Young people who use social networking websites habitually
are more likely to use them critically, according to research conducted in
Spain. Parents may have more to worry about when their children aimlessly
browse social networks.
More intensive users are more technologically savvy and tend
to use technology in a more independent and creative way, the study
by the Forum of Interactive Generations shows. The family-oriented
organisation’s research involved nearly 5 million minors in 18,000 educational
settings in Spain — where Facebook comes a poor second (20 per cent of users)
to a network called Tuenti (60 per cent) among the under-18s. On its
English-language site it reports:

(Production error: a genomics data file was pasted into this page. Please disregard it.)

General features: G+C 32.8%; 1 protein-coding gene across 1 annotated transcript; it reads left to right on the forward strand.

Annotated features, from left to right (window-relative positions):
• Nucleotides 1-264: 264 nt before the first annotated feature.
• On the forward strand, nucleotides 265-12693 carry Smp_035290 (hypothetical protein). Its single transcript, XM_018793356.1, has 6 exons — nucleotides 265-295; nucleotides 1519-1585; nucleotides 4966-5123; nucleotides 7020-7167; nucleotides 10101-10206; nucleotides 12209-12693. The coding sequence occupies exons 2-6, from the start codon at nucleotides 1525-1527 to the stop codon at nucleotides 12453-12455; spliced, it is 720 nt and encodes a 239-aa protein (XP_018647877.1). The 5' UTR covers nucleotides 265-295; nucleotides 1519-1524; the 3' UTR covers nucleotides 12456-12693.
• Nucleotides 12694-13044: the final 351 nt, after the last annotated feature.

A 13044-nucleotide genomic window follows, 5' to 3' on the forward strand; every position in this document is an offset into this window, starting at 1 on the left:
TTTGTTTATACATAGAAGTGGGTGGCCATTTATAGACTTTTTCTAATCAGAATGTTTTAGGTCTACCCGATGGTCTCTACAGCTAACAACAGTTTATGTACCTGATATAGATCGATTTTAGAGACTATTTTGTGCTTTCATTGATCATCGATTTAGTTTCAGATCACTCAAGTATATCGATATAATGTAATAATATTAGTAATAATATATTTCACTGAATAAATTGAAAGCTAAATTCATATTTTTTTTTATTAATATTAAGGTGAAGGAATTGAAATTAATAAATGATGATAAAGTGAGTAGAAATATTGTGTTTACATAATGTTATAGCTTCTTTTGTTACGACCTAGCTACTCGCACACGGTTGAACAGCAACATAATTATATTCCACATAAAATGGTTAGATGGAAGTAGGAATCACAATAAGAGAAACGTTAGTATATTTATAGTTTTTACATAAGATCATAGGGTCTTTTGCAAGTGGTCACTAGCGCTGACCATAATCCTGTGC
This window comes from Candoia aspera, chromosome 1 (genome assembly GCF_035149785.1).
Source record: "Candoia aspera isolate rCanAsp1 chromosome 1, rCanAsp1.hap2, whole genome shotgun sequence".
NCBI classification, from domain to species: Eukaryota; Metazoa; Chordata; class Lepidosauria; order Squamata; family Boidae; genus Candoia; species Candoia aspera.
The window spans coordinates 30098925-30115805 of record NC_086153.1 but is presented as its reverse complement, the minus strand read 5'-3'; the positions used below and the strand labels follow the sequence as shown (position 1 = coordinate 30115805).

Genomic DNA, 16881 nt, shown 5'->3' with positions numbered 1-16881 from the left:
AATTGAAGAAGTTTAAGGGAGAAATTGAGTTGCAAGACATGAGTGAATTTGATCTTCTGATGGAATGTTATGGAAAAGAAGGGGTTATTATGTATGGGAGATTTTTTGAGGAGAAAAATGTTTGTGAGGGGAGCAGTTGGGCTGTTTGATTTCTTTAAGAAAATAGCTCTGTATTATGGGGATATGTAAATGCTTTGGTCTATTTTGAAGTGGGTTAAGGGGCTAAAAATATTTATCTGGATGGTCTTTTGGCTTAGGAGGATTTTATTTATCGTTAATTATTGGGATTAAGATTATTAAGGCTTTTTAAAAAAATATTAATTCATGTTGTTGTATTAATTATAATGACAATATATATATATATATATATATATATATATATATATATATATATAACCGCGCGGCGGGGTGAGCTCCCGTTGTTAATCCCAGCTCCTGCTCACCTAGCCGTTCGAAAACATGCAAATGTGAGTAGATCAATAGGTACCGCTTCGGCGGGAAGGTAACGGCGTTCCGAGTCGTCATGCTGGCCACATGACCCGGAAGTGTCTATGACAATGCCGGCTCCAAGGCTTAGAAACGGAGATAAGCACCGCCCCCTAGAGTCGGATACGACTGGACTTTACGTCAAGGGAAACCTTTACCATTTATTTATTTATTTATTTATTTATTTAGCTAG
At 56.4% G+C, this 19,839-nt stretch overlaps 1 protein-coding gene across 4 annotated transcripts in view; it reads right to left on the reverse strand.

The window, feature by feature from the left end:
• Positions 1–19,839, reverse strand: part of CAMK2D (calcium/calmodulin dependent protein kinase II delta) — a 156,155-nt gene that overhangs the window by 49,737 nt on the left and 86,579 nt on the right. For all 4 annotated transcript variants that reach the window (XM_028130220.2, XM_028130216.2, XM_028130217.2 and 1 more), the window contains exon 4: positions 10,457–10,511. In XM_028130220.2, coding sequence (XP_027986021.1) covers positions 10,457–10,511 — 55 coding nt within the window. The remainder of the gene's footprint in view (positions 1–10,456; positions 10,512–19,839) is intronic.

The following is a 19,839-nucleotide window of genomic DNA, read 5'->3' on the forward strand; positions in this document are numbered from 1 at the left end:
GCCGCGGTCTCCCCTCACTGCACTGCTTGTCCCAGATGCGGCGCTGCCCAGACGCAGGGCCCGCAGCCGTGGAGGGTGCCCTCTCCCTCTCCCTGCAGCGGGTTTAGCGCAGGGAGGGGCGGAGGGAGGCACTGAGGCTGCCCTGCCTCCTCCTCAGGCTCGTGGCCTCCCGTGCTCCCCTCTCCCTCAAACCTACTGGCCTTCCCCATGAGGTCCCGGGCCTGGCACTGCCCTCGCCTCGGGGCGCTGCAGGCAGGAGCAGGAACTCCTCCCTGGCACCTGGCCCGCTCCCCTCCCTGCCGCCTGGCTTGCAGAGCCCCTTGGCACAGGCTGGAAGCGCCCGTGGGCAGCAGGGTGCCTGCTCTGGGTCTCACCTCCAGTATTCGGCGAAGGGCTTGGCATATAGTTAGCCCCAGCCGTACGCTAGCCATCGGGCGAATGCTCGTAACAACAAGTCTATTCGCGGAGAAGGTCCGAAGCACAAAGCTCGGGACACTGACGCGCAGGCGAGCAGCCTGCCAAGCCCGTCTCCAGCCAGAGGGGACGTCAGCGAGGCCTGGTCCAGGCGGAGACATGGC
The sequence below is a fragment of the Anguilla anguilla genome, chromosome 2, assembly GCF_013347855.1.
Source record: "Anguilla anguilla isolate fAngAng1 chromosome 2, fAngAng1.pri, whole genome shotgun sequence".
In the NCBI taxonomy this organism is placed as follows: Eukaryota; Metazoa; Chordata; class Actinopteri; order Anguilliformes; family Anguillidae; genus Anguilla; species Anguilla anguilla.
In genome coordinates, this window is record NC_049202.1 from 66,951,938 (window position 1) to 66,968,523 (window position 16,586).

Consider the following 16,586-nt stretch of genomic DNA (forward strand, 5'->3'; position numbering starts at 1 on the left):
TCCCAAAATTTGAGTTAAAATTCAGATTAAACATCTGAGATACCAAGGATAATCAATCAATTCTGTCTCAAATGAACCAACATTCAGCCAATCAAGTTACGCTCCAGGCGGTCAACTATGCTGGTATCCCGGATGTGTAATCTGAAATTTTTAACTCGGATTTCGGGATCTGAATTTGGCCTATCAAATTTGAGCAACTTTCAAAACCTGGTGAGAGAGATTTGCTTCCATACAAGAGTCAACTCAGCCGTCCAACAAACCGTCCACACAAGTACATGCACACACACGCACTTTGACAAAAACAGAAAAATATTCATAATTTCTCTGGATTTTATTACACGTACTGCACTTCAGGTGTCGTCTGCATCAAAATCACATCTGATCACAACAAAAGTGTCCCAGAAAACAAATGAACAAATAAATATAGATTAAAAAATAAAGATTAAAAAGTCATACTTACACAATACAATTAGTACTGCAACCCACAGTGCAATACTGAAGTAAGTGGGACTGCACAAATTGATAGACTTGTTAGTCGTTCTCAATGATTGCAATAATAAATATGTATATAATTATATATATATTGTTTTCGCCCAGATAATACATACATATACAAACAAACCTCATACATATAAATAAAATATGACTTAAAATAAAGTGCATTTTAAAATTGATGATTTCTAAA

Minors that do not use social networks are
logically more protected against risks that users may encounter. However,
habitual users of social networks are more skeptical and aware of the dangers,
thanks to their experience as web surfers. On the other hand, they are also
more independent: among all targets, they have proven to be greater technology
experts and more independent users.
This is especially the case, it seems, where teachers use digital
technology as an educational tool.
On the downside, the study confirms that intensive social
networking tends to impact negatively on young people’s academic performance and
especially on (leisure) reading, as well as on face-to-face relationships with
friends and family. It also generates conflict with parents over use of devices
and their content. At the same time, these parents are more aware of the need
for balance and of the risks of excessive use.
Take-home message: minors need to learn to use social networks
“consciously”, with help and guidance from parents and teachers, so the
experience becomes art of their personal and